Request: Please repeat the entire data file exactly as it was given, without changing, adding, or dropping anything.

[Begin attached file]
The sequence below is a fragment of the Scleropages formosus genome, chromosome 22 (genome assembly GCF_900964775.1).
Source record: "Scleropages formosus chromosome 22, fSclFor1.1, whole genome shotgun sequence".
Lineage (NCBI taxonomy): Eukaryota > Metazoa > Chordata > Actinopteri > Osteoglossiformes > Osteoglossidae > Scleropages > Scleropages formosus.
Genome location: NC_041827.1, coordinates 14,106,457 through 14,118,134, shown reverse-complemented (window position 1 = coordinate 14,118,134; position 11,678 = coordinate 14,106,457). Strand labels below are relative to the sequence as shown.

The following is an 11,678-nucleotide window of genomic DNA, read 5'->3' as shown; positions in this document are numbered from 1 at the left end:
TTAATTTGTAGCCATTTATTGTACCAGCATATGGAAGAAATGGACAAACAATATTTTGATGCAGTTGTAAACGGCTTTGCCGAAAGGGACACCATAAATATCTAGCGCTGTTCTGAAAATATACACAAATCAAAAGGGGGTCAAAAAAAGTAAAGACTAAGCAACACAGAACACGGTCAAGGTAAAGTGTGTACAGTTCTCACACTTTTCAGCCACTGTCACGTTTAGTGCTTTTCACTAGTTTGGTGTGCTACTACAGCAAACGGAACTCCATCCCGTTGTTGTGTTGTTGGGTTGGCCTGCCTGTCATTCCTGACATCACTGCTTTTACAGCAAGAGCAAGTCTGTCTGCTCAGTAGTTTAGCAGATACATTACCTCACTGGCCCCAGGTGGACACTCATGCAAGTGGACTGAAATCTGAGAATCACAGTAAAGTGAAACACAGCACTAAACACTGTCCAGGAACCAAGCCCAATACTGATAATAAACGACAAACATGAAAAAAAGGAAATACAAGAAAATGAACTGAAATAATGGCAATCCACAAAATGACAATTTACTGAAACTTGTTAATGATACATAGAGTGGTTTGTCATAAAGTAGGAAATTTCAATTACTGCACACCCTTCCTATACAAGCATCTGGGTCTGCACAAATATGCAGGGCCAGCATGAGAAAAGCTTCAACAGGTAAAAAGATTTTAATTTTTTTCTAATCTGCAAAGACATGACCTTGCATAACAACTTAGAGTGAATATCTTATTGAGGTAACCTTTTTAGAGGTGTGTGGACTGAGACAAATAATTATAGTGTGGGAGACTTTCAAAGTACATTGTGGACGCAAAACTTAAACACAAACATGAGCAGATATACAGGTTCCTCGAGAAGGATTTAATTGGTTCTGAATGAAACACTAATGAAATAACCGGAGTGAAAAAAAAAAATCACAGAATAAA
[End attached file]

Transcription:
The sequence below is a fragment of the Scleropages formosus genome, chromosome 22 (genome assembly GCF_900964775.1).
Source record: "Scleropages formosus chromosome 22, fSclFor1.1, whole genome shotgun sequence".
Lineage (NCBI taxonomy): Eukaryota > Metazoa > Chordata > Actinopteri > Osteoglossiformes > Osteoglossidae > Scleropages > Scleropages formosus.
Genome location: NC_041827.1, coordinates 14,106,457 through 14,118,134, shown reverse-complemented (window position 1 = coordinate 14,118,134; position 11,678 = coordinate 14,106,457). Strand labels below are relative to the sequence as shown.

The following is an 11,678-nucleotide window of genomic DNA, read 5'->3' as shown; positions in this document are numbered from 1 at the left end:
TTAATTTGTAGCCATTTATTGTACCAGCATATGGAAGAAATGGACAAACAATATTTTGATGCAGTTGTAAACGGCTTTGCCGAAAGGGACACCATAAATATCTAGCGCTGTTCTGAAAATATACACAAATCAAAAGGGGGTCAAAAAAAGTAAAGACTAAGCAACACAGAACACGGTCAAGGTAAAGTGTGTACAGTTCTCACACTTTTCAGCCACTGTCACGTTTAGTGCTTTTCACTAGTTTGGTGTGCTACTACAGCAAACGGAACTCCATCCCGTTGTTGTGTTGTTGGGTTGGCCTGCCTGTCATTCCTGACATCACTGCTTTTACAGCAAGAGCAAGTCTGTCTGCTCAGTAGTTTAGCAGATACATTACCTCACTGGCCCCAGGTGGACACTCATGCAAGTGGACTGAAATCTGAGAATCACAGTAAAGTGAAACACAGCACTAAACACTGTCCAGGAACCAAGCCCAATACTGATAATAAACGACAAACATGAAAAAAAGGAAATACAAGAAAATGAACTGAAATAATGGCAATCCACAAAATGACAATTTACTGAAACTTGTTAATGATACATAGAGTGGTTTGTCATAAAGTAGGAAATTTCAATTACTGCACACCCTTCCTATACAAGCATCTGGGTCTGCACAAATATGCAGGGCCAGCATGAGAAAAGCTTCAACAGGTAAAAAGATTTTAATTTTTTTCTAATCTGCAAAGACATGACCTTGCATAACAACTTAGAGTGAATATCTTATTGAGGTAACCTTTTTAGAGGTGTGTGGACTGAGACAAATAATTATAGTGTGGGAGACTTTCAAAGTACATTGTGGACGCAAAACTTAAACACAAACATGAGCAGATATACAGGTTCCTCGAGAAGGATTTAATTGGTTCTGAATGAAACACTAATGAAATAACCGGAGTGAAAAAAAAAAATCACAGAATAAA